On August 1, 2018, the Supreme Court of New Jersey effectively ended more than 2,000 Accutane lawsuits when it reversed an Appellate Division panel decision that had reversed a trial court’s exclusion of plaintiffs’ expert witness testimony. The case hinged on the admissibility of scientific evidence under the New Jersey Rules of Evidence, and the Court found that plaintiffs’ experts simply did not meet the bar.
Hearkening back to its own pre-Daubert decision in Rubanick v. Witco Chem. Corp., 125 N.J. 421, 449 (1991), the Court emphasized the need for expert theories to be based on “sound, adequately-founded scientific methodology involving data and information of the type reasonably relied on by experts in the scientific field.” Saying, “Our law moved first,” the Court saw “not much light” between the New Jersey standard and the federal standards developed under Daubert. While stopping short of declaring New Jersey a “Daubert jurisdiction,” the Court expressly incorporated the original Daubert factors, such as whether a theory has been tested, whether a theory has been submitted for peer review and publication, or whether a theory has attracted widespread acceptance within the relevant scientific community, for use by New Jersey courts in civil cases. Responding to the appellate court’s statement that a reviewing court owes “somewhat less deference to a trial court’s determination[s]” about expert testimony, the Court also reaffirmed that a district court’s decision on admissibility of expert testimony should be reviewed per an abuse of discretion standard.
When evaluating an expert’s claim, the starting filter shapes the view.
In this case—In re: Accutane Litigation (A-25-17) (079958) (N.J. Aug. 1, 2018)—plaintiffs presented two expert witnesses who collectively dismissed a number of large epidemiologic studies finding no causal relationship between Accutane use and Crohn’s disease, based on challenges to the design and applicability of the studies, paired with anecdotal evidence from case reports and animal studies that suggested a biologically plausible mechanism. At the Kemp hearing, the court heard also from defendants’ two experts, who explained that the epidemiologic studies were the best available evidence and that scientists would not dismiss these studies in favor of case reports and animal studies. The Supreme Court found it important that a party offering expert testimony demonstrate that their experts apply their scientifically recognized methodology in the way that others in the field practice the methodology, and emphasized that it expects trial courts to assess both the methodology used to arrive at an opinion and the underlying data used to support the opinion.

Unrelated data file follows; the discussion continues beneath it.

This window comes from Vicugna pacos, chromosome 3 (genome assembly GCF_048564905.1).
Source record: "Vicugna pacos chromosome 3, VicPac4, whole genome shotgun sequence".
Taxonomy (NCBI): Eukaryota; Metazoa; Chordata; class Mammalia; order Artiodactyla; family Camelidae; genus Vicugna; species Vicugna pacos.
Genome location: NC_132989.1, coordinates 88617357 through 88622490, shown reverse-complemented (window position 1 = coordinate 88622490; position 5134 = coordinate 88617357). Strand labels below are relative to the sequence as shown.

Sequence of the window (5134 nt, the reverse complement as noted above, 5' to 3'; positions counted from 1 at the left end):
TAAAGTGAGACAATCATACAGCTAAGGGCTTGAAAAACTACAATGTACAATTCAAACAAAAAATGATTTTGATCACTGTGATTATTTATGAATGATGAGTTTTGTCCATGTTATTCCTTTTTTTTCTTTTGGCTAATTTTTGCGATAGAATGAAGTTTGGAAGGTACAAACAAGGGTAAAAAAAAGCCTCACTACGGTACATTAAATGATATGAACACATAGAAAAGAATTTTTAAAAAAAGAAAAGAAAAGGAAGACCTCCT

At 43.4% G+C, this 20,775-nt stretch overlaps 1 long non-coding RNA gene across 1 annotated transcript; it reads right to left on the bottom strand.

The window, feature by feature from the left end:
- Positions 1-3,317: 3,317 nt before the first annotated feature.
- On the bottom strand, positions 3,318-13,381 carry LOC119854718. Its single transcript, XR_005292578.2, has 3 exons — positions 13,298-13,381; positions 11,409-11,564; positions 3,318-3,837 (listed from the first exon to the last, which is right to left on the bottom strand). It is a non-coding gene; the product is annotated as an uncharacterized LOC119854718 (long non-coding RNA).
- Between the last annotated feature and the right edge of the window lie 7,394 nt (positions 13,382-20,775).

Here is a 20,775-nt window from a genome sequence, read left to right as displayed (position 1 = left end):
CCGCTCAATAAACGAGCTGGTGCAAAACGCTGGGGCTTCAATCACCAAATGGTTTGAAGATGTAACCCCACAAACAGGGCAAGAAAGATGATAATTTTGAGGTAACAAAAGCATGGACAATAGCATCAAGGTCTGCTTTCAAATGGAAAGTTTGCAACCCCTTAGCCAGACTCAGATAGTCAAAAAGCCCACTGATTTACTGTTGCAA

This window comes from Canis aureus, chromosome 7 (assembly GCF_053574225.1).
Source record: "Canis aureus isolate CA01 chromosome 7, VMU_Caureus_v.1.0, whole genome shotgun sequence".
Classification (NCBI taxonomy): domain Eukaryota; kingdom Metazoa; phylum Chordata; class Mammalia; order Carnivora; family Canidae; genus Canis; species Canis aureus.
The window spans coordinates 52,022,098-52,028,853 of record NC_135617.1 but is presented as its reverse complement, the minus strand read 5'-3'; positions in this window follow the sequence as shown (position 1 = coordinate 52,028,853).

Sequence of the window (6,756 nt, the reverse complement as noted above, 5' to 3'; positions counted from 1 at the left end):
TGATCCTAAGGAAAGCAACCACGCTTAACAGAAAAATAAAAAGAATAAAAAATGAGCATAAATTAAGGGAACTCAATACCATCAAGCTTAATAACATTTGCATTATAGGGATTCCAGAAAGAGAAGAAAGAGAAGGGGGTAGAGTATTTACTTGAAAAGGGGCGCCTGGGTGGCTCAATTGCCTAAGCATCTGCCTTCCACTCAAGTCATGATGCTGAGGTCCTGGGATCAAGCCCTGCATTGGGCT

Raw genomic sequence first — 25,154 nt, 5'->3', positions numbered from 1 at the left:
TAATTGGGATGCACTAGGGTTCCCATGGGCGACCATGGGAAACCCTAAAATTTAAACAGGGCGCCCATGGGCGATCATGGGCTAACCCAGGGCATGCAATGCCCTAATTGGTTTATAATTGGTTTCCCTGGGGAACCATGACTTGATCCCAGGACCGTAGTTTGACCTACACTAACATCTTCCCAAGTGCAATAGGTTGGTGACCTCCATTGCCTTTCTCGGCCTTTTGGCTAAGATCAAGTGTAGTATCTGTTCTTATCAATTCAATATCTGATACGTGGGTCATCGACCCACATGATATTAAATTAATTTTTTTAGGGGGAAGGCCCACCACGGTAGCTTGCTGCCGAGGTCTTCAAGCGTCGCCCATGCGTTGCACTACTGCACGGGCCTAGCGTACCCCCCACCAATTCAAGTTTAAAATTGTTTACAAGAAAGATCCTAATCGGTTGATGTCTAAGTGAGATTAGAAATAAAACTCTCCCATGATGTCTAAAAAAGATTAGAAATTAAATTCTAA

Notably, in the year following his original order excluding plaintiffs’ experts and dismissing 2,076 Accutane cases with prejudice, Judge Nelson Johnson entered an order granting summary judgment to defendants in two cases claiming ovarian cancer was caused by use of talc powder. Brandi Carl and Diana Balderrama v. Johnson & Johnson et al. (ATL-L-6546-14) (N.J. Sept. 2, 2016). There, he found that plaintiffs’ experts ignored a dearth of evidence to demonstrate biological plausibility, relied on lower quality epidemiologic studies, and offered causal conclusions far more definitive than those contained in their own past writings. This order was appealed, without reported resolution.
As the standards governing expert testimony continue to evolve, it is not only the defense bar that seeks to use them. Increasingly, plaintiff counsel mount challenges to defense expert witnesses and their opinions. These motions to exclude can be surprisingly creative, yet often reflect the same weaknesses or distortions presented in the plaintiff expert reports. For example, a very low actual reported complaint rate for a product may be challenged as unreliable and irrelevant, while the reported experience of a few physicians in select patient groups may be highlighted instead. Both sides vie to define the playing field, and this definition can make all the difference. When evaluating an expert’s claim, the starting filter shapes the view. More now than ever, parties must select expert witnesses who bring excellent qualifications to the table, then ensure that their opinions are developed through the same great methods that made their names outside the courtroom.